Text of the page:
By the time Forrester quietly makes it back to New York, he discovers that he's been hailed as a hero for sacrificing his life in order to save another's. Fearful of being found out as a phony, he changes his identity, grows a beard, and works at a diner for five years, then at a puppet theatre for another twelve. (Drowning at sea or working at a puppet theatre for over a decade -- which sounds like a worse fate to you?)
Meanwhile, the now-grown son Jack quits college in order to follow in his father's footsteps by writing, producing and directing a Broadway show. Only the difference is, Jack's play sucks, big time. Forrester introduces himself to Jack as a friend of his father, and urges him to try again. Summoning all his talent, Forrester helps to shape Jack's new play into a triumph, never once revealing his real identity. Like anyone in the theatre would ever refuse credit for anything.
|You can tell he's a Communist;|
he's got a cool haircut and hipster overcoat.
Forrester laughs it off, observing, "Some day we'll read a news item about him saying he's been hanged." Ah ha, I thought, we're going to see the commie swinging from a noose at the climax!
Well, no. When he's later prevented by Forrester from escaping the sinking ship with the women and children, Korotoff pulls a knife on him, only to be shot by the Captain. His whole purpose, then, is to provide the cruel irony of Forrester successfully pulling off the same stunt. Commies and capitalists, they're all the same.
|That's no lady!|
Only one villager cares for the sickly Forrester, restoring him to health over the next several months. Together, they cook up a fancy tale explaining how Forrester survived the sinking, thus allowing him to return home with his head held high and his gut still hanging low.
Ah ha, I thought once again. Forrester is going to be treated to a hero's welcome by family and strangers alike, only to look nervously over his shoulder for any witnesses during the next six reels!
No, this is definitely not a headline
he wants to see.
Stumbling around in the rain -- you knew it would be raining, right? -- and mumbling to himself, Forrester is picked up by a cop and taken to court, where the judge throws him in the pokey for, well, stumbling around in the rain and mumbling to himself. If that was a crime, I'd have served a life sentence by now.
|Keep it up, laughing boy, see how|
funny things are when the reviews
From that point on, my heartstrings were plucked without success, thanks to that enormous plot hole. All there was left to revel in was the sight of Jack Forrester -- played by Robert Young -- getting the smirk wiped off his smug face when his play bombs on opening night.
Well, one person eventually recognizes Forrester -- his wife, Margaret, to whom Jack insists on introducing on the opening night of his second, successful play. While Jack goes out for Champagne, John and Margaret reunite for the first time in almost two decades. In a genuinely touching moment, they reignite the love they once shared, while Margaret desperately tries to understand her husband's motives. John convinces her that their son must never know the truth, yet promises to see her from time to time "for the few years we have left."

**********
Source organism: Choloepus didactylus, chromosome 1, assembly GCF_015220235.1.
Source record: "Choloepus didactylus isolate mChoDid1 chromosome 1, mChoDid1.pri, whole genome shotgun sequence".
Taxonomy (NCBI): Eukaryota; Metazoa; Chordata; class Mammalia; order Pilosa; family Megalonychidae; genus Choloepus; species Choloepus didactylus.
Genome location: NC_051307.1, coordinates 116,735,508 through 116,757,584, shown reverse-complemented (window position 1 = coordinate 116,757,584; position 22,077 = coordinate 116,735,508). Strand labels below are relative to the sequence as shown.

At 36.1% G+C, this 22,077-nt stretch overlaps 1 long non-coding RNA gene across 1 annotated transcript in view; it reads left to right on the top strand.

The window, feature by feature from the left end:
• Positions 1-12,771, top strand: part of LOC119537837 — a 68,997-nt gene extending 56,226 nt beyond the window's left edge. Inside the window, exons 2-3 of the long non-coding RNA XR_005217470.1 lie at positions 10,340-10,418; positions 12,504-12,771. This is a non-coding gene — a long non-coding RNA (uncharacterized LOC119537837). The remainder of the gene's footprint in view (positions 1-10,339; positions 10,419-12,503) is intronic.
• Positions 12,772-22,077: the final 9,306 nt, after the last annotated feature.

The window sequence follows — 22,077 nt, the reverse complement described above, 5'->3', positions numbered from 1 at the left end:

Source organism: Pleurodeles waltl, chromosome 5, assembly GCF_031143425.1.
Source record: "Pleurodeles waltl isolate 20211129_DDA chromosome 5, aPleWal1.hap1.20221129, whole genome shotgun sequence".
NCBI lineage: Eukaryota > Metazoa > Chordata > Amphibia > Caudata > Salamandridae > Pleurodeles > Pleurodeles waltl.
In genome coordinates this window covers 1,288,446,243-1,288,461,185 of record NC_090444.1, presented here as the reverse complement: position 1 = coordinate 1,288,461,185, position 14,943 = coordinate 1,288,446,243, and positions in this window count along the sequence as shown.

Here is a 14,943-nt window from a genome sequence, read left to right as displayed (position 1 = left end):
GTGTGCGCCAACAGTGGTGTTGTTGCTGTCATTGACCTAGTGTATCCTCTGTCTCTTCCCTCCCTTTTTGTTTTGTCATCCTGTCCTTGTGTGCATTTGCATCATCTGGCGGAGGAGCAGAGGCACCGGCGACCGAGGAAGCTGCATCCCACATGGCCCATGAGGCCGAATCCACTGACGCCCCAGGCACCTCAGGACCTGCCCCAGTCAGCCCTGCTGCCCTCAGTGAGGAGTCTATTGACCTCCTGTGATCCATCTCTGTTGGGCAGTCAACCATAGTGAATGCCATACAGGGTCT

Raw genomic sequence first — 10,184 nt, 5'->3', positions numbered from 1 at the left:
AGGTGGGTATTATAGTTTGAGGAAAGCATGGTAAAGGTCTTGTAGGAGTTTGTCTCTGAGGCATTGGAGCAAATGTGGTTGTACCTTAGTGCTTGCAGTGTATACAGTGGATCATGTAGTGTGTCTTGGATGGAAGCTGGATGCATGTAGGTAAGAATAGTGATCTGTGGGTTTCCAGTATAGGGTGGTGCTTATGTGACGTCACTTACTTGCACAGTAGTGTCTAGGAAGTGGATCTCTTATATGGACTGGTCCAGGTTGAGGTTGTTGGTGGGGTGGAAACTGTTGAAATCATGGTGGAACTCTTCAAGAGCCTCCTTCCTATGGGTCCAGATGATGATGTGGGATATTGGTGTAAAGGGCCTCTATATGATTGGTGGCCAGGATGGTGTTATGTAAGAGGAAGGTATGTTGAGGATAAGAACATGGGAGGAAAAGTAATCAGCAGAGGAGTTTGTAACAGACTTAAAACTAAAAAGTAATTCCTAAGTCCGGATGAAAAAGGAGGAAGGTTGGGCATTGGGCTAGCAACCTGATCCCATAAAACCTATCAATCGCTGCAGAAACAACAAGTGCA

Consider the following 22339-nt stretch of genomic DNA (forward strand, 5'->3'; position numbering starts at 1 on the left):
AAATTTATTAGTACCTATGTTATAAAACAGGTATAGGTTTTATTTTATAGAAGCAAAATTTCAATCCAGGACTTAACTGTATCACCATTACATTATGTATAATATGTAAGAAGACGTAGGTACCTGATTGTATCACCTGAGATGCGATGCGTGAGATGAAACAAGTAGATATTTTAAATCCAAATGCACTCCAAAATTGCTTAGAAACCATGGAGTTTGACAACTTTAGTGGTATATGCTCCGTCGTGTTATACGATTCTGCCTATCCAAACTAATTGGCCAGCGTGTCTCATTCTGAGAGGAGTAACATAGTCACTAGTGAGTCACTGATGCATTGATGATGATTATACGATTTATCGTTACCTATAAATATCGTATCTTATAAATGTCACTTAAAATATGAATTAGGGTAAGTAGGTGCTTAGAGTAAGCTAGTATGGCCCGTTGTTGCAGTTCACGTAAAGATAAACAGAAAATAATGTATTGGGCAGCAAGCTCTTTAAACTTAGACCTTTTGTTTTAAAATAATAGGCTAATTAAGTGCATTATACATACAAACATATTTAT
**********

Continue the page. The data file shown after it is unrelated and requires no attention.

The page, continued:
|Ol' Sparky, circa 1934.|
I discovered that apparently all of the prints of Whom the Gods Destroy currently in circulation leave out the scene that originally followed afterwards: John, suitcase in hand, sneaking away from his family forever, believing that any kind of a relationship with his wife is impossible under the circumstances.
Thus I was deprived of an unhappy ending for which I was craving. Maybe if Columbia Pictures made the complete Whom the Gods Destroy available legally instead of forcing screwballs like me to troll the "grey market" for my fix, we wouldn't be disappointed by someone's scissor-happy hackwork.
|The title for its Swedish|
release translated as
The Great Disaster,
leaving it wide open for
But by no means is Whom the Gods Destroy a bad movie. The sinking of the ship is appropriately terrifying, featuring all-too realistic panic and, as with Forrester's later scene in New York, a surprisingly lengthy montage. Walter Connolly's performance as Forrester is emotionally believable even when the story isn't. (Even less believable is that the portly actor was only 47 years old at the time.) As usual, Robert Young is Robert Young, which isn't necessarily the worst thing.
|Big deal -- you can still see the strings!|
And just to show how Broadway has changed over the years, the curtain-closing scene of Jack's successful play consists of the lead character blowing her brains out on a church altar. I don't see a play like that opening in Broadway's Disneyfied world any time soon. Bring on the marionettes, boys!